Since Cyrenaica has already declared its autonomy, the question is whether this will now become a permanent feature of the new Libya or whether a compromise solution can be found. But ethnic and regional buy-in is also an issue in the south, where the Tebu, Tuareg and other peoples may well now want to assert their right to live free of the domination of the north now that the dictatorship has been removed. According to the contribution to this book on the Tebu (Toubou) people by Rebecca Murray, a journalist who has lived among the southern Libyan tribes, these semi-nomadic, non-Arab people suffered discrimination under the Gaddafi regime and leapt at the chance to remove it when the Revolution came. However, their fortunes have not improved under the post-revolutionary system.
Much the same might be said of the Libyan Tuareg and Berbers, looked at here in chapters by Yvan Guichaoua and Wolfram Larcher and Ahmed Labnouj. Under Gaddafi, the Tuareg, discriminated against in neighbouring Mali and Niger, developed “a trans-Saharan identity” in southern Libya, Guichaoua, a UK researcher, says. “Itinerant young men,” ishumar in Arabic from the French word chômeur (unemployed), “moved from one economic opportunity to the next… began to question traditional tribal order, developed an ethos of solidarity and autonomy, and all the while tightened the social and economic connections in the towns between which they travelled.” It is not known how they will fare under the post-revolutionary regime.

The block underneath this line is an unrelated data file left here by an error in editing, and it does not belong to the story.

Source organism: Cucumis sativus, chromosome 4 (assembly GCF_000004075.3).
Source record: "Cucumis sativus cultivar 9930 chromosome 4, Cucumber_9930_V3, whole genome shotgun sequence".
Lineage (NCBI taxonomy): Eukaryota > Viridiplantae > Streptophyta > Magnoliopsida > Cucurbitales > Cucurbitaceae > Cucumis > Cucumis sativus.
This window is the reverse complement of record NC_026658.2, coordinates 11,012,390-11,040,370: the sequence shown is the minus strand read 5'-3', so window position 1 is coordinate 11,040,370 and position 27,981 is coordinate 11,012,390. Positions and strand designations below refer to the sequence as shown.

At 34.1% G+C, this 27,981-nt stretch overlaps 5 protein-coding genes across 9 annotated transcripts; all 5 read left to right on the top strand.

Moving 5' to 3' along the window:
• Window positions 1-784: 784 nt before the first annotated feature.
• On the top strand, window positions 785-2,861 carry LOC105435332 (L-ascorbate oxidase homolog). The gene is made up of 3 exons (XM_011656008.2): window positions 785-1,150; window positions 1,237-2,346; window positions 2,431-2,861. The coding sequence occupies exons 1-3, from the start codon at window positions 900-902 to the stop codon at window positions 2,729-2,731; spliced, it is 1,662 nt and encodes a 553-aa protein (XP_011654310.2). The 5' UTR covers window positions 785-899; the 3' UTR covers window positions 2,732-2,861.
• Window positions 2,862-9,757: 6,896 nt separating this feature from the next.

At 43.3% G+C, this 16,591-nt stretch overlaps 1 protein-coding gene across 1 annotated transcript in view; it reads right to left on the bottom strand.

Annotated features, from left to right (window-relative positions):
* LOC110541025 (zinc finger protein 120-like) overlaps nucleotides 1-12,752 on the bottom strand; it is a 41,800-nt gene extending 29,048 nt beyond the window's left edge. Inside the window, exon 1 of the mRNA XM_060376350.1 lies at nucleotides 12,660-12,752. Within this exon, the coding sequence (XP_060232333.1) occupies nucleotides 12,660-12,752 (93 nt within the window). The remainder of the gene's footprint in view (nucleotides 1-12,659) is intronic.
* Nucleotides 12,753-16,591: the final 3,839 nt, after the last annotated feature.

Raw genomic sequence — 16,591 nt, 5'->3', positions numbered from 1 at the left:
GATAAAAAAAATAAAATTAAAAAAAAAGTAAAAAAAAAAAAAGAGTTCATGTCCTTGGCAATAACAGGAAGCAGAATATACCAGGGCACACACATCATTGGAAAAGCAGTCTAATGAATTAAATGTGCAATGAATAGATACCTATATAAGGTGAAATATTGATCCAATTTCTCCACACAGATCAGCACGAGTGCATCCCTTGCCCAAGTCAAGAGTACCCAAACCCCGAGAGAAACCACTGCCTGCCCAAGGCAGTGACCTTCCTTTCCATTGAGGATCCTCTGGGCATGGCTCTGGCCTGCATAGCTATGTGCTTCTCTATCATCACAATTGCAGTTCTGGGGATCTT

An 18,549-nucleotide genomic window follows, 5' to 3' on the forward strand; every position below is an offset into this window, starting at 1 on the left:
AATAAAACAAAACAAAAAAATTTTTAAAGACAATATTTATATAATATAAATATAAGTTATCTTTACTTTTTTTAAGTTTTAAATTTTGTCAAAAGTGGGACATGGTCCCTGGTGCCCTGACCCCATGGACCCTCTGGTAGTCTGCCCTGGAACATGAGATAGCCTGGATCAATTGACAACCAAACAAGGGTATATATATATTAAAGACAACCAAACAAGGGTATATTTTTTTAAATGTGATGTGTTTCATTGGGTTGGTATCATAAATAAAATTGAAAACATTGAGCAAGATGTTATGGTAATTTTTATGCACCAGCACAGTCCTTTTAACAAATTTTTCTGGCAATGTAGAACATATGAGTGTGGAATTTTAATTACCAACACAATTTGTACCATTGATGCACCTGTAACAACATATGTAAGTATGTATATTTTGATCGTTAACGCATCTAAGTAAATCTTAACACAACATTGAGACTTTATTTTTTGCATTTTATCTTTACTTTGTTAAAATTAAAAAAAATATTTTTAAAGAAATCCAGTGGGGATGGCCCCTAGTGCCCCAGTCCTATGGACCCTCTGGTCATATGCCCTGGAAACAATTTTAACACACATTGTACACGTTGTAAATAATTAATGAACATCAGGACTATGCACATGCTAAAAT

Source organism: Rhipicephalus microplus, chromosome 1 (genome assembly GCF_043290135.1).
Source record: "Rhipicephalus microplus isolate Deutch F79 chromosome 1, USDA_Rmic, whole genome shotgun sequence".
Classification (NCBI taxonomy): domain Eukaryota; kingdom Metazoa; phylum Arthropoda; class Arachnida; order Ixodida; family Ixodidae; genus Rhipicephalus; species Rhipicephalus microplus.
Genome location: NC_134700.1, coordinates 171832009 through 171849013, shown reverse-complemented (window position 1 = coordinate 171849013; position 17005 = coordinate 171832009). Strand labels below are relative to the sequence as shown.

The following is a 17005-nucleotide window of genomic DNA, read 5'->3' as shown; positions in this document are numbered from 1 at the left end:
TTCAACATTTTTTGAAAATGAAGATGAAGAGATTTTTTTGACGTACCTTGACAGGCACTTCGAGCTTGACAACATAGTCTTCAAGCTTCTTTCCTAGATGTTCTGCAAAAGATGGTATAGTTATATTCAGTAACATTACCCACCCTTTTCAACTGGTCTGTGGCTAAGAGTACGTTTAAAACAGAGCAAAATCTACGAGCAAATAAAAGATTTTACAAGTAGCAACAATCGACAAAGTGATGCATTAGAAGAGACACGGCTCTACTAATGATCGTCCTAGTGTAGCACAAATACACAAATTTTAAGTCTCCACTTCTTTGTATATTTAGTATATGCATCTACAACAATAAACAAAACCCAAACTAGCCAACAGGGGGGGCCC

Libya’s Berbers, discussed by Larcher and Labnouj, researchers based in Germany and Libya, respectively, in their stronghold of the western Nafusa Mountains, had little reason to love the Gaddafi regime, which had banned the Amazigh (Berber) language and imprisoned or exiled Berber activists. However, when the Revolution came there was caution about joining a movement hundreds of miles away in the east of the country. In the post-revolutionary period, Larcher and Labnouj say, Libya’s Berbers have opted for “localism” and “identity politics,” wanting to secure their interests before throwing in their lot with a new regime that may, for them, be little different from the old.

Reviewed by David Tresilian